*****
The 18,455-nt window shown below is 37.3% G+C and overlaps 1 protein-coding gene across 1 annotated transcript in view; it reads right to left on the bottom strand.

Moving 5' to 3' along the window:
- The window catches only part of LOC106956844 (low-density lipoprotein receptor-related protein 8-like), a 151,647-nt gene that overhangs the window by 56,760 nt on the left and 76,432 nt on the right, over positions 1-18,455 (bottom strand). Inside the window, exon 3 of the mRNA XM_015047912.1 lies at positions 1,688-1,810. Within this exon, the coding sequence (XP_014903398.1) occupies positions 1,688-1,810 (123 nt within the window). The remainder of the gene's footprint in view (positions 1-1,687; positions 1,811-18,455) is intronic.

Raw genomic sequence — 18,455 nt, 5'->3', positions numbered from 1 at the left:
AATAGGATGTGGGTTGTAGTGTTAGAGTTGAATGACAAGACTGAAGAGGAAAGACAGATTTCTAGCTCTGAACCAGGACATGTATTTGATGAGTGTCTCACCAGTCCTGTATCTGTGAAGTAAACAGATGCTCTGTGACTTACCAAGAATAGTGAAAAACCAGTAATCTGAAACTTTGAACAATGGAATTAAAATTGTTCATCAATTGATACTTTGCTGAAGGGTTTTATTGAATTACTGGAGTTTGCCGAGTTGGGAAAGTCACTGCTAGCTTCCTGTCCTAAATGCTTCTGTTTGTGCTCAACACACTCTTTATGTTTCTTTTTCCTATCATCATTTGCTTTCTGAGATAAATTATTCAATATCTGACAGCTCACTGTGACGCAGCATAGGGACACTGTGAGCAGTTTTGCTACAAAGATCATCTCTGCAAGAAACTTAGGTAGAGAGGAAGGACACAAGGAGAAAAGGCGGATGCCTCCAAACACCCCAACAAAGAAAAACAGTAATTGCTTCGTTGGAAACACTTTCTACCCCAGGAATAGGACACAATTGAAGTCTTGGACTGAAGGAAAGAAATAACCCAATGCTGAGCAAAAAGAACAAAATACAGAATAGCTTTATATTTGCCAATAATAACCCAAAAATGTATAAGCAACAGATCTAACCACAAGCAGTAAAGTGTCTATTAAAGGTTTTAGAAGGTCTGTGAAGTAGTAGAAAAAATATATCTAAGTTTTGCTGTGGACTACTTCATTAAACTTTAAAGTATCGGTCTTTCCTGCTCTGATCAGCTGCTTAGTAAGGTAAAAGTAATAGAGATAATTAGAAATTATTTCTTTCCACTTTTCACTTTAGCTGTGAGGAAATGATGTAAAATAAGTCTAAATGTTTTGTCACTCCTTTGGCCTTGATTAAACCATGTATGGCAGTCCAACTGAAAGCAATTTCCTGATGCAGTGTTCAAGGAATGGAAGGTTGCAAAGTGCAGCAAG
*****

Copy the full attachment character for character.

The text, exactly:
The 18,455-nt window shown below is 37.3% G+C and overlaps 1 protein-coding gene across 1 annotated transcript in view; it reads right to left on the bottom strand.

Moving 5' to 3' along the window:
- The window catches only part of LOC106956844 (low-density lipoprotein receptor-related protein 8-like), a 151,647-nt gene that overhangs the window by 56,760 nt on the left and 76,432 nt on the right, over positions 1-18,455 (bottom strand). Inside the window, exon 3 of the mRNA XM_015047912.1 lies at positions 1,688-1,810. Within this exon, the coding sequence (XP_014903398.1) occupies positions 1,688-1,810 (123 nt within the window). The remainder of the gene's footprint in view (positions 1-1,687; positions 1,811-18,455) is intronic.

Raw genomic sequence — 18,455 nt, 5'->3', positions numbered from 1 at the left:
AATAGGATGTGGGTTGTAGTGTTAGAGTTGAATGACAAGACTGAAGAGGAAAGACAGATTTCTAGCTCTGAACCAGGACATGTATTTGATGAGTGTCTCACCAGTCCTGTATCTGTGAAGTAAACAGATGCTCTGTGACTTACCAAGAATAGTGAAAAACCAGTAATCTGAAACTTTGAACAATGGAATTAAAATTGTTCATCAATTGATACTTTGCTGAAGGGTTTTATTGAATTACTGGAGTTTGCCGAGTTGGGAAAGTCACTGCTAGCTTCCTGTCCTAAATGCTTCTGTTTGTGCTCAACACACTCTTTATGTTTCTTTTTCCTATCATCATTTGCTTTCTGAGATAAATTATTCAATATCTGACAGCTCACTGTGACGCAGCATAGGGACACTGTGAGCAGTTTTGCTACAAAGATCATCTCTGCAAGAAACTTAGGTAGAGAGGAAGGACACAAGGAGAAAAGGCGGATGCCTCCAAACACCCCAACAAAGAAAAACAGTAATTGCTTCGTTGGAAACACTTTCTACCCCAGGAATAGGACACAATTGAAGTCTTGGACTGAAGGAAAGAAATAACCCAATGCTGAGCAAAAAGAACAAAATACAGAATAGCTTTATATTTGCCAATAATAACCCAAAAATGTATAAGCAACAGATCTAACCACAAGCAGTAAAGTGTCTATTAAAGGTTTTAGAAGGTCTGTGAAGTAGTAGAAAAAATATATCTAAGTTTTGCTGTGGACTACTTCATTAAACTTTAAAGTATCGGTCTTTCCTGCTCTGATCAGCTGCTTAGTAAGGTAAAAGTAATAGAGATAATTAGAAATTATTTCTTTCCACTTTTCACTTTAGCTGTGAGGAAATGATGTAAAATAAGTCTAAATGTTTTGTCACTCCTTTGGCCTTGATTAAACCATGTATGGCAGTCCAACTGAAAGCAATTTCCTGATGCAGTGTTCAAGGAATGGAAGGTTGCAAAGTGCAGCAAG